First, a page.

February 1, 2024
From The Real News Network
450 views


This story originally appeared in Mondoweiss on Jan. 30, 2024. It is shared here with permission.

“She screamed cries of life for the first time.”

That’s how Arwa Oweis described the birth of her daughter, Malak, and the first moment she was pulled out of her mother’s womb in Al-Shifa’ Hospital in northern Gaza. The second scream, coming a few short seconds after the first, was one of fear.

Arwa, 20, and her husband Sameh Jindiyya, 25, didn’t leave Gaza City for the south, as they could not afford to be cut off from their extended family. Sameh is unemployed, living with his family alongside his father’s household in the Shuja’iyya neighborhood. His father and brother are both employees of the Palestinian Authority, and their incomes support the entire household, including Sameh’s family, comprised of himself, his wife Arwa, and his daughter, who is nine days old.

Sameh knew that fleeing south and living in a tent would mean a slow death, especially given the total lack of income for his new family, so he opted to keep them in Gaza City and brave the full force of the Israeli ground invasion.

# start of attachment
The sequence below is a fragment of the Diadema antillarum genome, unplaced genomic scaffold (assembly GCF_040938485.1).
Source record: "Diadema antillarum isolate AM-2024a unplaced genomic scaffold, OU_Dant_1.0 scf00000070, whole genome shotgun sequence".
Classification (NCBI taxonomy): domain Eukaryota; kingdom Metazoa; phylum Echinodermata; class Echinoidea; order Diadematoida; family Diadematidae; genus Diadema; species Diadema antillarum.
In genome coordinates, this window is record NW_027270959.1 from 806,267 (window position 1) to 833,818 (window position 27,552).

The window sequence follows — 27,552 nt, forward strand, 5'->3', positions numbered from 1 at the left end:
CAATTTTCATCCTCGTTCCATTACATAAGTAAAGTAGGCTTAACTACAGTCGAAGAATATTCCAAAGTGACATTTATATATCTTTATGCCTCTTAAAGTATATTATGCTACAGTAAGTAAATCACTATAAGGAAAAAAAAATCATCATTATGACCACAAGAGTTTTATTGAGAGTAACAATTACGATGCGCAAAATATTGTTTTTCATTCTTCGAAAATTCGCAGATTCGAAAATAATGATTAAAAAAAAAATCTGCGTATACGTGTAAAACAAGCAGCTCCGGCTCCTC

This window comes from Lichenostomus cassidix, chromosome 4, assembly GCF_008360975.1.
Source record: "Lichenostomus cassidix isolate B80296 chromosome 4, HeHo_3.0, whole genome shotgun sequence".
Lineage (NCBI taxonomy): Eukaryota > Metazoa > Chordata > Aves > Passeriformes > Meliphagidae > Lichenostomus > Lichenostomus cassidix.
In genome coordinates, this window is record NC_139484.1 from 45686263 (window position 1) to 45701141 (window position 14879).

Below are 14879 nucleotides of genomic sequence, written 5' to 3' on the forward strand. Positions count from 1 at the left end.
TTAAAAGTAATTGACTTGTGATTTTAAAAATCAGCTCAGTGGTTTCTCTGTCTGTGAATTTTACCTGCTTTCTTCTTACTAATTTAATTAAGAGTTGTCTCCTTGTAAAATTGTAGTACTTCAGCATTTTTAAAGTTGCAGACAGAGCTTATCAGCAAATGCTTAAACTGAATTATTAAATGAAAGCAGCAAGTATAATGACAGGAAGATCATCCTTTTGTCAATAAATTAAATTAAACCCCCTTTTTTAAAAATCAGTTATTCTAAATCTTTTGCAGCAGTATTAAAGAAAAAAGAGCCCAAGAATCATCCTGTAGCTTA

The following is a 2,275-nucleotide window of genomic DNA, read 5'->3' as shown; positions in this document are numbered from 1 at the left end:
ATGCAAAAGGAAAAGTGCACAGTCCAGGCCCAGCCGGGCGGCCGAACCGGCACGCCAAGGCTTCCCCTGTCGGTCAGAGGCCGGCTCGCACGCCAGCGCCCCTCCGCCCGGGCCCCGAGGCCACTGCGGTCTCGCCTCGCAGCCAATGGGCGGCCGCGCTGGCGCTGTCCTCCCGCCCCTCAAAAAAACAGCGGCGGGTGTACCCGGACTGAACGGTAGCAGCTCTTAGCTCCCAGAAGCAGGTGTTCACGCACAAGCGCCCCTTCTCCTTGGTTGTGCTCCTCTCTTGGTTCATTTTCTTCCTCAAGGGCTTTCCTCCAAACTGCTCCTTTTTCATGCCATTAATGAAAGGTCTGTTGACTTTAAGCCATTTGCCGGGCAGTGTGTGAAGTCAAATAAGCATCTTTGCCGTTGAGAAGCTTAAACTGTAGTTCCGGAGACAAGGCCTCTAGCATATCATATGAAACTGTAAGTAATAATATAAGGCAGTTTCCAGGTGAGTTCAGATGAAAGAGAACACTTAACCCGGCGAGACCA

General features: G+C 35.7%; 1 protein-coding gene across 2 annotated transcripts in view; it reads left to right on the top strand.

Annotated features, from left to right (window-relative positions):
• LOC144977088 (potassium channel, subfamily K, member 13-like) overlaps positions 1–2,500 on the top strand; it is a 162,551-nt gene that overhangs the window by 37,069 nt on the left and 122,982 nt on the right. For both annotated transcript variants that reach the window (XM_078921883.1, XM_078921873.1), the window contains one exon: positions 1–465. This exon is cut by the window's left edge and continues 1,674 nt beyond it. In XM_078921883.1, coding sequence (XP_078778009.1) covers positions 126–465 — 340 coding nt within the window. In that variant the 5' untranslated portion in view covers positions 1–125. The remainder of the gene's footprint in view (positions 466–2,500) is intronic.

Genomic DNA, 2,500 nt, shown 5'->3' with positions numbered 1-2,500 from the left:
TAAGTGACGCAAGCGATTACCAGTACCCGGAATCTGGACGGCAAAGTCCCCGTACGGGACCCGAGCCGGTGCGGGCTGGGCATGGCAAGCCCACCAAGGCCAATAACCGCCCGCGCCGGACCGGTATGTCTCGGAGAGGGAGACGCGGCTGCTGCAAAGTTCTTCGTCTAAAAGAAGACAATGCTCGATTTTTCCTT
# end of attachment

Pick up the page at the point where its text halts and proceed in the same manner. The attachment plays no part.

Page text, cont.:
On the roof of his partially destroyed home, Sameh set up traps for catching birds, using a few grains of bird feed as bait — Sameh was a bird enthusiast before the war and occasionally raised chickens as a hobby in the backyard. He set up the traps with practiced hands, often retreating and taking cover behind a sheet of corrugated steel since birds wouldn’t alight on the roof when he was visible. He occasionally moved the trap with an elongated stick so that the Israeli drone hovering overhead didn’t see him. It was risky since many people have been summarily shot down by these drones on several occasions, but he was determined to secure a nutritious meal for his wife, who would have to nurse their newborn.

Sameh and Arwa fled from one shelter to another shortly before she gave birth, settling at Al-Shifa’ Hospital before the ground invasion commenced. But then Al-Shifa’ was also invaded, emptied of patients, medical staff, and the displaced. Sameh and Arwa returned to Al-Shifa’ after the army withdrew from it and eventually returned to their home after the Israeli army withdrew from their part of al-Shuja’iyya.

‘We are born with death hovering over us’

Arwa gave birth to Malak at Al-Shifa’ Hospital in these circumstances. The problem now is that Arwa requires proper nutrition to be able to nurse her daughter, which would include fruits, vegetables, and meat. These are virtually nonexistent in Gaza, especially in the north. Options are fatally limited to rice and dried macaroni, which has nearly been the sole staple in Gaza for months, Sameh says.